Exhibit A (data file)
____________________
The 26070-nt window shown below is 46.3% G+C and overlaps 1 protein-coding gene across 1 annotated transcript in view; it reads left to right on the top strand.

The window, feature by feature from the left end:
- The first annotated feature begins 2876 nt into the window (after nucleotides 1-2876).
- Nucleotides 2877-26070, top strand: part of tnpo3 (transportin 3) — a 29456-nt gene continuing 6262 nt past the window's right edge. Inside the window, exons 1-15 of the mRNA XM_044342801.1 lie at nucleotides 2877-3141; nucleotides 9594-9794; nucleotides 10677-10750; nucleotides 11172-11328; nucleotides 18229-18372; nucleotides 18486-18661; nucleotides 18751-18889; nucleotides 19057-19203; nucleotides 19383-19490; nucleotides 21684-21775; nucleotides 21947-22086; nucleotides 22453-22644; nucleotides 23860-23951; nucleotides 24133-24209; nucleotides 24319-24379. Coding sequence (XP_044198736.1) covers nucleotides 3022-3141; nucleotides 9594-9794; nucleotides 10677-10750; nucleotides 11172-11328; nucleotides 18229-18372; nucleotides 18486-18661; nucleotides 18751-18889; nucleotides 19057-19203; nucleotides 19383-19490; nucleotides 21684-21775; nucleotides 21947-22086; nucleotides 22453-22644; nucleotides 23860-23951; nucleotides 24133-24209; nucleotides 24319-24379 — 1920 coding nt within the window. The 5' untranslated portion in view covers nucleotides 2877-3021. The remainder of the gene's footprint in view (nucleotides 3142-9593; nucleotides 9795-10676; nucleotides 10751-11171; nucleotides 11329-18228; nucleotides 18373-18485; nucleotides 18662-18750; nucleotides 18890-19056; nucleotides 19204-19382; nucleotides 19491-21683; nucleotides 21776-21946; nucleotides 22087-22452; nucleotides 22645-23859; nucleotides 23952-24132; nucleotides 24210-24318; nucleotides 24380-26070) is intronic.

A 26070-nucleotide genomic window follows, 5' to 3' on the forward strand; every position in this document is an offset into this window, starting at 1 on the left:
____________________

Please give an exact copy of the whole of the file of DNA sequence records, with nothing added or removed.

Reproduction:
The 26070-nt window shown below is 46.3% G+C and overlaps 1 protein-coding gene across 1 annotated transcript in view; it reads left to right on the top strand.

The window, feature by feature from the left end:
- The first annotated feature begins 2876 nt into the window (after nucleotides 1-2876).
- Nucleotides 2877-26070, top strand: part of tnpo3 (transportin 3) — a 29456-nt gene continuing 6262 nt past the window's right edge. Inside the window, exons 1-15 of the mRNA XM_044342801.1 lie at nucleotides 2877-3141; nucleotides 9594-9794; nucleotides 10677-10750; nucleotides 11172-11328; nucleotides 18229-18372; nucleotides 18486-18661; nucleotides 18751-18889; nucleotides 19057-19203; nucleotides 19383-19490; nucleotides 21684-21775; nucleotides 21947-22086; nucleotides 22453-22644; nucleotides 23860-23951; nucleotides 24133-24209; nucleotides 24319-24379. Coding sequence (XP_044198736.1) covers nucleotides 3022-3141; nucleotides 9594-9794; nucleotides 10677-10750; nucleotides 11172-11328; nucleotides 18229-18372; nucleotides 18486-18661; nucleotides 18751-18889; nucleotides 19057-19203; nucleotides 19383-19490; nucleotides 21684-21775; nucleotides 21947-22086; nucleotides 22453-22644; nucleotides 23860-23951; nucleotides 24133-24209; nucleotides 24319-24379 — 1920 coding nt within the window. The 5' untranslated portion in view covers nucleotides 2877-3021. The remainder of the gene's footprint in view (nucleotides 3142-9593; nucleotides 9795-10676; nucleotides 10751-11171; nucleotides 11329-18228; nucleotides 18373-18485; nucleotides 18662-18750; nucleotides 18890-19056; nucleotides 19204-19382; nucleotides 19491-21683; nucleotides 21776-21946; nucleotides 22087-22452; nucleotides 22645-23859; nucleotides 23952-24132; nucleotides 24210-24318; nucleotides 24380-26070) is intronic.

A 26070-nucleotide genomic window follows, 5' to 3' on the forward strand; every position in this document is an offset into this window, starting at 1 on the left: